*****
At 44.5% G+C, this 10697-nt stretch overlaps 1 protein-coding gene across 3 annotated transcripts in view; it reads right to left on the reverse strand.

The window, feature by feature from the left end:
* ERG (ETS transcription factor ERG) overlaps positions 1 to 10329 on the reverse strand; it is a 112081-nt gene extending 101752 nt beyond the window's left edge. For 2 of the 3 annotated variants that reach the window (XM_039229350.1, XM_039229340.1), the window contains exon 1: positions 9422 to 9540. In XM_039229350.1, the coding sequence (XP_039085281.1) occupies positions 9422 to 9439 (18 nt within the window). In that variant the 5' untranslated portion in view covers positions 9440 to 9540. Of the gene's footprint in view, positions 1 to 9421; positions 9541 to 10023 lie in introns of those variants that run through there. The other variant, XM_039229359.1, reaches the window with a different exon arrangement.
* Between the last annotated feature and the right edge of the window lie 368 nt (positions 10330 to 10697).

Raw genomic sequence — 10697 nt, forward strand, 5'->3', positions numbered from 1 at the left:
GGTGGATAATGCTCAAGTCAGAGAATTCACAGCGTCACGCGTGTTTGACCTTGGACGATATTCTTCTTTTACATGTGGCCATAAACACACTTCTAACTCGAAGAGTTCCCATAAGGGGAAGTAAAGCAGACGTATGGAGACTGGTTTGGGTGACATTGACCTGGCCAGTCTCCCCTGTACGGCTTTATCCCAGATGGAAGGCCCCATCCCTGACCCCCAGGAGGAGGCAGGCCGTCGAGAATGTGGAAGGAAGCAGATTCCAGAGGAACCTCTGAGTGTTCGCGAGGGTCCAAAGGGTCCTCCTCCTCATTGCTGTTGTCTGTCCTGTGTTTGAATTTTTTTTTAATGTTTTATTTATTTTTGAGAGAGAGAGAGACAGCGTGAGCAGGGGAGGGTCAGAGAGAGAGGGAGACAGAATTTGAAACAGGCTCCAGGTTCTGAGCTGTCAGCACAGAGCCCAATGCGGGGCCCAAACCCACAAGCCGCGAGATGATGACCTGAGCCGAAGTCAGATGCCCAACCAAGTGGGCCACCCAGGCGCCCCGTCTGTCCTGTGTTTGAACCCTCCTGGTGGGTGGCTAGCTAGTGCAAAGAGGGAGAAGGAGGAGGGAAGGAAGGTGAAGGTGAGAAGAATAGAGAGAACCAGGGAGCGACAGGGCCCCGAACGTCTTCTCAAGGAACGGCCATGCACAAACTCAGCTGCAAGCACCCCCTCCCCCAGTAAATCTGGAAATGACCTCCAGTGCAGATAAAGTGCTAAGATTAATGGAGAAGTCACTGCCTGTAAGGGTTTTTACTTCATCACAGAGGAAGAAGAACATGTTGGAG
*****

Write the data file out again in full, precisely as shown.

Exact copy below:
At 44.5% G+C, this 10697-nt stretch overlaps 1 protein-coding gene across 3 annotated transcripts in view; it reads right to left on the reverse strand.

The window, feature by feature from the left end:
* ERG (ETS transcription factor ERG) overlaps positions 1 to 10329 on the reverse strand; it is a 112081-nt gene extending 101752 nt beyond the window's left edge. For 2 of the 3 annotated variants that reach the window (XM_039229350.1, XM_039229340.1), the window contains exon 1: positions 9422 to 9540. In XM_039229350.1, the coding sequence (XP_039085281.1) occupies positions 9422 to 9439 (18 nt within the window). In that variant the 5' untranslated portion in view covers positions 9440 to 9540. Of the gene's footprint in view, positions 1 to 9421; positions 9541 to 10023 lie in introns of those variants that run through there. The other variant, XM_039229359.1, reaches the window with a different exon arrangement.
* Between the last annotated feature and the right edge of the window lie 368 nt (positions 10330 to 10697).

Raw genomic sequence — 10697 nt, forward strand, 5'->3', positions numbered from 1 at the left:
GGTGGATAATGCTCAAGTCAGAGAATTCACAGCGTCACGCGTGTTTGACCTTGGACGATATTCTTCTTTTACATGTGGCCATAAACACACTTCTAACTCGAAGAGTTCCCATAAGGGGAAGTAAAGCAGACGTATGGAGACTGGTTTGGGTGACATTGACCTGGCCAGTCTCCCCTGTACGGCTTTATCCCAGATGGAAGGCCCCATCCCTGACCCCCAGGAGGAGGCAGGCCGTCGAGAATGTGGAAGGAAGCAGATTCCAGAGGAACCTCTGAGTGTTCGCGAGGGTCCAAAGGGTCCTCCTCCTCATTGCTGTTGTCTGTCCTGTGTTTGAATTTTTTTTTAATGTTTTATTTATTTTTGAGAGAGAGAGAGACAGCGTGAGCAGGGGAGGGTCAGAGAGAGAGGGAGACAGAATTTGAAACAGGCTCCAGGTTCTGAGCTGTCAGCACAGAGCCCAATGCGGGGCCCAAACCCACAAGCCGCGAGATGATGACCTGAGCCGAAGTCAGATGCCCAACCAAGTGGGCCACCCAGGCGCCCCGTCTGTCCTGTGTTTGAACCCTCCTGGTGGGTGGCTAGCTAGTGCAAAGAGGGAGAAGGAGGAGGGAAGGAAGGTGAAGGTGAGAAGAATAGAGAGAACCAGGGAGCGACAGGGCCCCGAACGTCTTCTCAAGGAACGGCCATGCACAAACTCAGCTGCAAGCACCCCCTCCCCCAGTAAATCTGGAAATGACCTCCAGTGCAGATAAAGTGCTAAGATTAATGGAGAAGTCACTGCCTGTAAGGGTTTTTACTTCATCACAGAGGAAGAAGAACATGTTGGAG